Interesting Facts about U.S. Presidents

The only person to become president without having been elected vice-president or president is Gerald Ford, who took over the office when Richard Nixon resigned. Ford was appointed vice-president when Nixon's first vice-president, Spiro Agnew, resigned.

John Adams, the second president, was the father of the sixth president, John Quincy Adams. Benjamin Harrison, the 23rd president, was the grandson of William H. Harrison, the ninth president.

The only bachelor president to occupy the white house was James Buchanan.

Only one president has been elected to two non-consecutive terms. Grover Cleveland served as the 22nd president, and again as the 24th president.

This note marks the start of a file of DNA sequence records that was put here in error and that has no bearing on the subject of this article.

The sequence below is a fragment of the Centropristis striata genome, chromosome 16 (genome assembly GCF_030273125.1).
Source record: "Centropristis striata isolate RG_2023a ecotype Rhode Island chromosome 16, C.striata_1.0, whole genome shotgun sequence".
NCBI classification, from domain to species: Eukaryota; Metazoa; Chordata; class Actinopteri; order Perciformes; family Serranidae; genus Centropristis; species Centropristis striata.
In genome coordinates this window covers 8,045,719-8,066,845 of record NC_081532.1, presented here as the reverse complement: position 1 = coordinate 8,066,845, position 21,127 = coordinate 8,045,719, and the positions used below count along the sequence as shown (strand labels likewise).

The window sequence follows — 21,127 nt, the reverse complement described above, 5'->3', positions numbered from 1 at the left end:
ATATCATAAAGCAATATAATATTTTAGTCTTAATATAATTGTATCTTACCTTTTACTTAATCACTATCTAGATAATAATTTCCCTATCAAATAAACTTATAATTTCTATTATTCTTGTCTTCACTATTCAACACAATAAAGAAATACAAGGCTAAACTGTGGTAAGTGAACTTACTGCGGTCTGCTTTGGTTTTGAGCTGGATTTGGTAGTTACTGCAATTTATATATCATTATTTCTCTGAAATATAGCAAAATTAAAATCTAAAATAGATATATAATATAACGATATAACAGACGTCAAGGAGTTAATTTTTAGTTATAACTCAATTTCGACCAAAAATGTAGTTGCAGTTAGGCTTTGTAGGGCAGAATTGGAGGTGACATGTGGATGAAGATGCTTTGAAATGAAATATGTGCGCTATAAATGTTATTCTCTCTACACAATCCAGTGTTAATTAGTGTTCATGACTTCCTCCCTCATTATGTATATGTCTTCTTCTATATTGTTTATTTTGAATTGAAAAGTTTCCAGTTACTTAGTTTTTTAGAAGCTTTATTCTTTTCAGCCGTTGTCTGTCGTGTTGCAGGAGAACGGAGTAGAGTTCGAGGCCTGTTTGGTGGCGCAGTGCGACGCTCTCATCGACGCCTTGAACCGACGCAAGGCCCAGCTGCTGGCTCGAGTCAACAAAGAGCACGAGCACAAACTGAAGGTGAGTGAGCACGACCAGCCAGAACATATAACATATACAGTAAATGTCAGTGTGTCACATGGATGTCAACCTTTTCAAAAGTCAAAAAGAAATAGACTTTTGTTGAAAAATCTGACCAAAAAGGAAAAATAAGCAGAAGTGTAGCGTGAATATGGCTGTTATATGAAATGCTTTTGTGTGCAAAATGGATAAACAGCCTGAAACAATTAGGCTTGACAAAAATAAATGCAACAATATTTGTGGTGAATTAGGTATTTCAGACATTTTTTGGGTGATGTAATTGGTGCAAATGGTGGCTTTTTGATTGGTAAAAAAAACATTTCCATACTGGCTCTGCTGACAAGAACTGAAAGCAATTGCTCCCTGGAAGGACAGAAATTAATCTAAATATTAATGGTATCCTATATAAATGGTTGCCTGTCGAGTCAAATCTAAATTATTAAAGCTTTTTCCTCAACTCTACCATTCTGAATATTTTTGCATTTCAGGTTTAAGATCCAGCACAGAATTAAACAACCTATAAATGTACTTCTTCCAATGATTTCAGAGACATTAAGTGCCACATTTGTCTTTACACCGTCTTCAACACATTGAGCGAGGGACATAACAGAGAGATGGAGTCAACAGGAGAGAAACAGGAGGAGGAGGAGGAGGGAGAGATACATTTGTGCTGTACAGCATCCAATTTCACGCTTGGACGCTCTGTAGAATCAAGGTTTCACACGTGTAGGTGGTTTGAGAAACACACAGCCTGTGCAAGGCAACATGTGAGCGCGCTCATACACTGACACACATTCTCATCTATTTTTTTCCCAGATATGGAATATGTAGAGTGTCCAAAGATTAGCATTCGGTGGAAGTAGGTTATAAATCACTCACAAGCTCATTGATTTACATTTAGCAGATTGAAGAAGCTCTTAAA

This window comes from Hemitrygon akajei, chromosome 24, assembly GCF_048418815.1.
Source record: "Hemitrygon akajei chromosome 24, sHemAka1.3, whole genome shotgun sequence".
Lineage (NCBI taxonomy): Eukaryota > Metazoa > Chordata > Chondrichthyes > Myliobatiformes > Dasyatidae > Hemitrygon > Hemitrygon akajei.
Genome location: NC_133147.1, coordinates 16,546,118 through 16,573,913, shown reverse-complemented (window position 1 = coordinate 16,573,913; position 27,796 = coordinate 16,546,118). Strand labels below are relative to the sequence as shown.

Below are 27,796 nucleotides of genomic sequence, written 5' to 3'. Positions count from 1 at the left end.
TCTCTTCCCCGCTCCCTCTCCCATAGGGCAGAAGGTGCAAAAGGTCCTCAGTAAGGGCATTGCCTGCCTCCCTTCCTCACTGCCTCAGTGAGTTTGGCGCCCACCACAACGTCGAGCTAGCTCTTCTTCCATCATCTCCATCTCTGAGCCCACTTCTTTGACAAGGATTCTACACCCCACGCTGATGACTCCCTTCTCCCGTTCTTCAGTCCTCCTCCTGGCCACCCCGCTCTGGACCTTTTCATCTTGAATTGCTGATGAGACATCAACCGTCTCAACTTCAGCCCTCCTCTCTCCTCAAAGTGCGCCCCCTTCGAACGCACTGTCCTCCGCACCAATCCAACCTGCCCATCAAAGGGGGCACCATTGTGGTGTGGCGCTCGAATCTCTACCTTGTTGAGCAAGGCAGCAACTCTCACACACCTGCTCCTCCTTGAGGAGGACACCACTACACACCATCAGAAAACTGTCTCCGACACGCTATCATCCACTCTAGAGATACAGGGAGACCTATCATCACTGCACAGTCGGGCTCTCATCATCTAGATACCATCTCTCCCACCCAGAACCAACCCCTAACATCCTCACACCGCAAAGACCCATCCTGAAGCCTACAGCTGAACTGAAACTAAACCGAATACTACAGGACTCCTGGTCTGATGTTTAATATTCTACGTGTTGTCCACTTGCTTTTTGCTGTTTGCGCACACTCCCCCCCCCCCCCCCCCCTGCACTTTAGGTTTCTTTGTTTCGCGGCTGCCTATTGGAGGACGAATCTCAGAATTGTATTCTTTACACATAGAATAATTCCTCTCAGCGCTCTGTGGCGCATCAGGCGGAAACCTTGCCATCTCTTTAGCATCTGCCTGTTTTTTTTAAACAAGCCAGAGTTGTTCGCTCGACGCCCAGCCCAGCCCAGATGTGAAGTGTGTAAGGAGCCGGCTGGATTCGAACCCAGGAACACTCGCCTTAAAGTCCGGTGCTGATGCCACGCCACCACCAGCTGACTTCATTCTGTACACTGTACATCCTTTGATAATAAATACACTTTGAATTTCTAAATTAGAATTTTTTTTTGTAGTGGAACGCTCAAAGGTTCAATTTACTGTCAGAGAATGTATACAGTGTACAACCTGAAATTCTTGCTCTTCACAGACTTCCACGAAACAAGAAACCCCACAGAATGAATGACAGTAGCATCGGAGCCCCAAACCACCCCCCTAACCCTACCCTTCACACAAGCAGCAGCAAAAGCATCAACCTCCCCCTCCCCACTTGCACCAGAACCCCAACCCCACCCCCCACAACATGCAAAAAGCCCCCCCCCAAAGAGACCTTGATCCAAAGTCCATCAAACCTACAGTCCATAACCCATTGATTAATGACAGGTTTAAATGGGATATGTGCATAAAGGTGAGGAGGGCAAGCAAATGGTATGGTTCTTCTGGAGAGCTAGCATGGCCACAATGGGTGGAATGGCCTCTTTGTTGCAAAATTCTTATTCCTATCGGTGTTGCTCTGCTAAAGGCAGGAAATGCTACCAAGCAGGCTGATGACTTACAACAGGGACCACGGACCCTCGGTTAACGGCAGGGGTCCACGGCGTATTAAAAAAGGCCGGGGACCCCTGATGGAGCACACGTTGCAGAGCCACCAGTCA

Among the professions of the men who have risen to our nation's highest public office, 27 were lawyers, 6 were soldiers, 6 were farmers, 3 were teachers, 3 were businessmen, 1 was a tailor, 1 was an editor, 1 was an author, and 1 was an actor.

The average age of all the presidents on the day of their inauguration is 55 years.

John Tyler, the 10th president, was the father of 15 children

Franklin D. Roosevelt was related by either blood or marriage to eleven other presidents: John Adams, John Quincy Adams, Ulysses Grant, William Henry Harrison, Benjamin Harrison, James Madison, Theodore Roosevelt, William Taft, Zachary Taylor, Martin Van Buren, and George Washington.

Four major cities are named for presidents:
1-Lincoln, Nebraska
2-Jefferson City, Missouri
3-Jackson, Mississippi
4-Madison, Wisconsin

The Lincoln Memorial (Washington, D.C.)
The Washington Monument (Washington, D.C.)
Mt. Rushmore (South Dakota)


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